Tuesday, October 6, 2009

Being Timothy Geithner III

William Black, a former federal banking regulator who was active during the Saving and Loans crisis of the 1990's, have scathing words about the current Secretary of Treasury, Timothy Geithner, and the administration's effort or lack thereof to reform banks.

In a recent Newsweek interview Black says,

The administration's officials have all been failures as regulators. [Chairman of the Securities Exchange Commission] Mary Shapiro's big thing was self-regulation. That worked real well: the self-regulation of the investment banks. Ben Bernanke [Chairman of the Federal Reserve] I'm also very critical of, but I do give him credit for being willing to drop a lot of his anti-regulatory ideology in the face of the crisis. He literally wrote the book on the Great Depression, but he was not going to go down in history as the person who caused the second Great Depression. Some of the things Bernanke did were very bad, but he is in sharp contrast to Geithner who has been wrong about everything in his career. When Geithner was once answering a question in response to Ron Paul, he said, 'I've never been a regulator.' He was then the President of the New York Federal Reserve, and he purports that he was never a regulator? That is a demonstration of what is wrong with the Federal Reserve banks if the head of the unit doesn't think he's a regulator. He's a disaster.
Mr. Black points out that during the S&L scandal that there were convictions. During the banking scandal there have been none:

During the Saving & Loans crisis, we had over 1,000 convictions that involved insiders and gigantic borrowers. Now we have zero. The FBI did not even begin to investigate the large subprime lenders until March 2007. People would be upset if they had the facts, or if you asked them how many criminal referrals there were for mortgage fraud. (There were 65,000 last year.) Meanwhile, the administration is saying there is no problem and that the financial crisis is over. That's the exact opposite of what you want to say and do if you want dramatic resources to change things.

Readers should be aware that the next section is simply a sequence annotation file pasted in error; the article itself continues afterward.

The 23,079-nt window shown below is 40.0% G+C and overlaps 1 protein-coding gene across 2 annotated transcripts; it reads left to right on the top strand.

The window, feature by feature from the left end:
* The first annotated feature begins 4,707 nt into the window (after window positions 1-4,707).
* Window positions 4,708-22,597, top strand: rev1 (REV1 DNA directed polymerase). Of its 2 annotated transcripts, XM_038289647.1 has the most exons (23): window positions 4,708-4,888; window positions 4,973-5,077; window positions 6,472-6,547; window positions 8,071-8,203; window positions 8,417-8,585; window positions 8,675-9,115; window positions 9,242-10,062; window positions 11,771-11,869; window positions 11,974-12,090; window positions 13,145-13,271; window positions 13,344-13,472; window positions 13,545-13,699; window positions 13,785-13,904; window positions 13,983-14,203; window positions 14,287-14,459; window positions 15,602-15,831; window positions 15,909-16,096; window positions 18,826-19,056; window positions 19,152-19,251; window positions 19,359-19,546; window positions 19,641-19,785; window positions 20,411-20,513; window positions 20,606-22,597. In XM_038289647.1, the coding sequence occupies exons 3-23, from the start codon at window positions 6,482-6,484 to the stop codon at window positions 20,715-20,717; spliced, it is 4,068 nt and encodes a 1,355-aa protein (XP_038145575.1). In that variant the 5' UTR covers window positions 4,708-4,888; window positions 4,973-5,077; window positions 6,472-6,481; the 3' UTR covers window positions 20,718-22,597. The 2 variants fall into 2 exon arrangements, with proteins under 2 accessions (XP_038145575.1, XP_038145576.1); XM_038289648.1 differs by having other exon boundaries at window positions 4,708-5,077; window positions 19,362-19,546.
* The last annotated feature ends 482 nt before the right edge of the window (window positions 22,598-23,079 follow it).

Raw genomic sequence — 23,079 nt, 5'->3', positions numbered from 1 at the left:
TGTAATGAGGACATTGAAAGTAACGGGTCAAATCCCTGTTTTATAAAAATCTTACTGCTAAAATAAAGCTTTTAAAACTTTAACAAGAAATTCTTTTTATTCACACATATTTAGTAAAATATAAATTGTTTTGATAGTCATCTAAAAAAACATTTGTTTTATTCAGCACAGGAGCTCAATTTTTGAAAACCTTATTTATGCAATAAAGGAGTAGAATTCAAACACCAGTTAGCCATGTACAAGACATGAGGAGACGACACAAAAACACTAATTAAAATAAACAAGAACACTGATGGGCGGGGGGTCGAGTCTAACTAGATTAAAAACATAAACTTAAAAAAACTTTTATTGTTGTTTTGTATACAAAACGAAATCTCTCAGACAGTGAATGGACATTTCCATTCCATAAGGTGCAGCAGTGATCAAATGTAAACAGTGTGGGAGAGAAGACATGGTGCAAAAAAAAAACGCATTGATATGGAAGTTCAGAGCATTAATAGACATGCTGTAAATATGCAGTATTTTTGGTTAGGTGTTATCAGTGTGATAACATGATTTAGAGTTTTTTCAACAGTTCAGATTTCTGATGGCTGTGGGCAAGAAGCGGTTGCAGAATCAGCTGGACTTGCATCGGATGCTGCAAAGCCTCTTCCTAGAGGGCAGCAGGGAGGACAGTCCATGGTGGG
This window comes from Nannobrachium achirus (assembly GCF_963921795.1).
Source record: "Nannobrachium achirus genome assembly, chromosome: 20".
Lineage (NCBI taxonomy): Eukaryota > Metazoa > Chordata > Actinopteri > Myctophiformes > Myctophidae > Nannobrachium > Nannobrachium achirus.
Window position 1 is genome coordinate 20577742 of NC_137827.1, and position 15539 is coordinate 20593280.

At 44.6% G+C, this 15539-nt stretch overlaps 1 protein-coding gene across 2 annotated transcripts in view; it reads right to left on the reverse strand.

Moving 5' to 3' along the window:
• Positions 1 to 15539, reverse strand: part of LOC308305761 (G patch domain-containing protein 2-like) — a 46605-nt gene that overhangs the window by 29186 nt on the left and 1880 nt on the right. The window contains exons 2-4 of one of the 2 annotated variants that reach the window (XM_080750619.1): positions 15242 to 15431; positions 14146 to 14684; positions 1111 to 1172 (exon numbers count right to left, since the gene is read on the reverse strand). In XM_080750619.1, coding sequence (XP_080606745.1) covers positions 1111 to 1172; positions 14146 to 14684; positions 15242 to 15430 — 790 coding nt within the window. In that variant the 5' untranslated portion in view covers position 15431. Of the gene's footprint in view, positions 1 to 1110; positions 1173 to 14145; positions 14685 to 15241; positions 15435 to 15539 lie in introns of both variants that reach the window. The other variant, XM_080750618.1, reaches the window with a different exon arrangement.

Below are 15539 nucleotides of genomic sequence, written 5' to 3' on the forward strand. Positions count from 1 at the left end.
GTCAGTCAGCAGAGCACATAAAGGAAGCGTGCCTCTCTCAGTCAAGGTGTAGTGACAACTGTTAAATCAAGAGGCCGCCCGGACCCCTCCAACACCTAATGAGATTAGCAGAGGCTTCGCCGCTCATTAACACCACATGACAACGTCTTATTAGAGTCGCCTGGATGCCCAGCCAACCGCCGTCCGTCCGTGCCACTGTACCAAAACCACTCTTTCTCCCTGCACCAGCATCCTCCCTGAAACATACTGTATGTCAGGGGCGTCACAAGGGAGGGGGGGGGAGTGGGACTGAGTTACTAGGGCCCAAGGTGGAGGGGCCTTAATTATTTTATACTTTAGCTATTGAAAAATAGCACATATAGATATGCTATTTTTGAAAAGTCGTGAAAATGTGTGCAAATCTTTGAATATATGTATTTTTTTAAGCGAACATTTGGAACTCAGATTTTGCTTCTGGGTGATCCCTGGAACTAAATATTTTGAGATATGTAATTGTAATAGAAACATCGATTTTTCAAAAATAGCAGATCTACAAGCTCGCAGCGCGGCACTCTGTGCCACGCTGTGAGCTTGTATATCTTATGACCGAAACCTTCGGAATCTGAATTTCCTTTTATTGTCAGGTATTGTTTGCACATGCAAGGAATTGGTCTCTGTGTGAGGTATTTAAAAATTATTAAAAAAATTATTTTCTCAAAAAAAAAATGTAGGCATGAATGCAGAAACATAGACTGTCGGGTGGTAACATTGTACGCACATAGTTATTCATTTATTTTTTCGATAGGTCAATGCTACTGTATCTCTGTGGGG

There has obviously been and apparently continues to be misconduct on Wall Street. Nassim Nicholas Taleb has been shouting this for some time now. So, why haven't there been any convictions and why do we expect that the same people who got us in the mess will now get us out?


zorro said...

One of the simplest things that won't be done (the politics won't allow it) it to raise marginal taxes on rich people. Here's what Krugmam has to say about it.

"As for high marginal tax rates – yes. Back when socialists like Eisenhower ran the country, and taxes on the rich were much higher, there was less temptation to run big risks with other peoples’ money in search of giant bonuses."

Another intersting story about Eisenhower. The kids show Howdy Doody that was on every day and all 1950's era children watched, ended each show with a toast (milk and cookies) to the president.

Judith Ellis said...

Thank you so much for that comment, Zorro. I love it!

First, I laughed aloud with calling Eisenhower a socialist. Second, I thought that taxes on the top 1% would increase to that when President Clinton was in office. No? Third, it so beautiful for children to learn to give honor where honor is due no matter who's in office. The President of the United States is the Head of State.

I love the Howdy Doody story! Thanks!